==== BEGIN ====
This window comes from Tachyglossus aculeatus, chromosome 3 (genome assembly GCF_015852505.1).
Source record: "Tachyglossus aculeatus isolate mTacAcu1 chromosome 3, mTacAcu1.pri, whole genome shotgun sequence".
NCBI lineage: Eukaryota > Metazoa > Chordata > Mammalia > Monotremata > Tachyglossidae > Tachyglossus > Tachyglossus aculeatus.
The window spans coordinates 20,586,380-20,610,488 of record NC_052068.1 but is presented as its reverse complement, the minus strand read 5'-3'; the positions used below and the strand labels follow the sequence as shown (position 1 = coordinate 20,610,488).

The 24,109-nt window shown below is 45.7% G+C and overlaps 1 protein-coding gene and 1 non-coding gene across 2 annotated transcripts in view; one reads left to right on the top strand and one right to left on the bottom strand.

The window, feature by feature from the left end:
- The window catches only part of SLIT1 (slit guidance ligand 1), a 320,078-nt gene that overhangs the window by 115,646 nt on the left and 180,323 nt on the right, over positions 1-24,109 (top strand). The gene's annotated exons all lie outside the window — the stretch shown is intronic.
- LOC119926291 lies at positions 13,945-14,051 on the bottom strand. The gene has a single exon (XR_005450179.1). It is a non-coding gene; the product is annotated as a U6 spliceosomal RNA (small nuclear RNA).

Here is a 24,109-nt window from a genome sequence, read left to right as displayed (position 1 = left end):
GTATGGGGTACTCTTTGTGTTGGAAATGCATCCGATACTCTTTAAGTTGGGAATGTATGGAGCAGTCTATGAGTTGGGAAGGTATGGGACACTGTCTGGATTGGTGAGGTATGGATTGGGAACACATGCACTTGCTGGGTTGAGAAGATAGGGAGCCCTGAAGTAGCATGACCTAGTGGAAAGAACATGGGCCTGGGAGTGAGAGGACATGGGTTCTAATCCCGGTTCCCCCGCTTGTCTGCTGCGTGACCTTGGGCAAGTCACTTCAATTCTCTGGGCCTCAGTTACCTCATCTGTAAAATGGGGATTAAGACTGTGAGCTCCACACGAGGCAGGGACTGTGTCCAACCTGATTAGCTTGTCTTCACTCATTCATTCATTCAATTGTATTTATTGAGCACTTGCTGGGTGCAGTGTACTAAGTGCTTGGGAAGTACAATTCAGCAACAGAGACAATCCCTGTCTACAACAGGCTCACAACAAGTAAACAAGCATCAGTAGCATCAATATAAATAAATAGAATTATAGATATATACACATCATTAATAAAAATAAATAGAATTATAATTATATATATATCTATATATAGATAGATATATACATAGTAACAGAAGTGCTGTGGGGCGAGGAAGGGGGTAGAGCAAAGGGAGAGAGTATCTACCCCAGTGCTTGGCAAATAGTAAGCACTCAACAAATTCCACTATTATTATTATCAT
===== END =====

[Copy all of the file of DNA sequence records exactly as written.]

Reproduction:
This window comes from Tachyglossus aculeatus, chromosome 3 (genome assembly GCF_015852505.1).
Source record: "Tachyglossus aculeatus isolate mTacAcu1 chromosome 3, mTacAcu1.pri, whole genome shotgun sequence".
NCBI lineage: Eukaryota > Metazoa > Chordata > Mammalia > Monotremata > Tachyglossidae > Tachyglossus > Tachyglossus aculeatus.
The window spans coordinates 20,586,380-20,610,488 of record NC_052068.1 but is presented as its reverse complement, the minus strand read 5'-3'; the positions used below and the strand labels follow the sequence as shown (position 1 = coordinate 20,610,488).

The 24,109-nt window shown below is 45.7% G+C and overlaps 1 protein-coding gene and 1 non-coding gene across 2 annotated transcripts in view; one reads left to right on the top strand and one right to left on the bottom strand.

The window, feature by feature from the left end:
- The window catches only part of SLIT1 (slit guidance ligand 1), a 320,078-nt gene that overhangs the window by 115,646 nt on the left and 180,323 nt on the right, over positions 1-24,109 (top strand). The gene's annotated exons all lie outside the window — the stretch shown is intronic.
- LOC119926291 lies at positions 13,945-14,051 on the bottom strand. The gene has a single exon (XR_005450179.1). It is a non-coding gene; the product is annotated as a U6 spliceosomal RNA (small nuclear RNA).

Here is a 24,109-nt window from a genome sequence, read left to right as displayed (position 1 = left end):
GTATGGGGTACTCTTTGTGTTGGAAATGCATCCGATACTCTTTAAGTTGGGAATGTATGGAGCAGTCTATGAGTTGGGAAGGTATGGGACACTGTCTGGATTGGTGAGGTATGGATTGGGAACACATGCACTTGCTGGGTTGAGAAGATAGGGAGCCCTGAAGTAGCATGACCTAGTGGAAAGAACATGGGCCTGGGAGTGAGAGGACATGGGTTCTAATCCCGGTTCCCCCGCTTGTCTGCTGCGTGACCTTGGGCAAGTCACTTCAATTCTCTGGGCCTCAGTTACCTCATCTGTAAAATGGGGATTAAGACTGTGAGCTCCACACGAGGCAGGGACTGTGTCCAACCTGATTAGCTTGTCTTCACTCATTCATTCATTCAATTGTATTTATTGAGCACTTGCTGGGTGCAGTGTACTAAGTGCTTGGGAAGTACAATTCAGCAACAGAGACAATCCCTGTCTACAACAGGCTCACAACAAGTAAACAAGCATCAGTAGCATCAATATAAATAAATAGAATTATAGATATATACACATCATTAATAAAAATAAATAGAATTATAATTATATATATATCTATATATAGATAGATATATACATAGTAACAGAAGTGCTGTGGGGCGAGGAAGGGGGTAGAGCAAAGGGAGAGAGTATCTACCCCAGTGCTTGGCAAATAGTAAGCACTCAACAAATTCCACTATTATTATTATCAT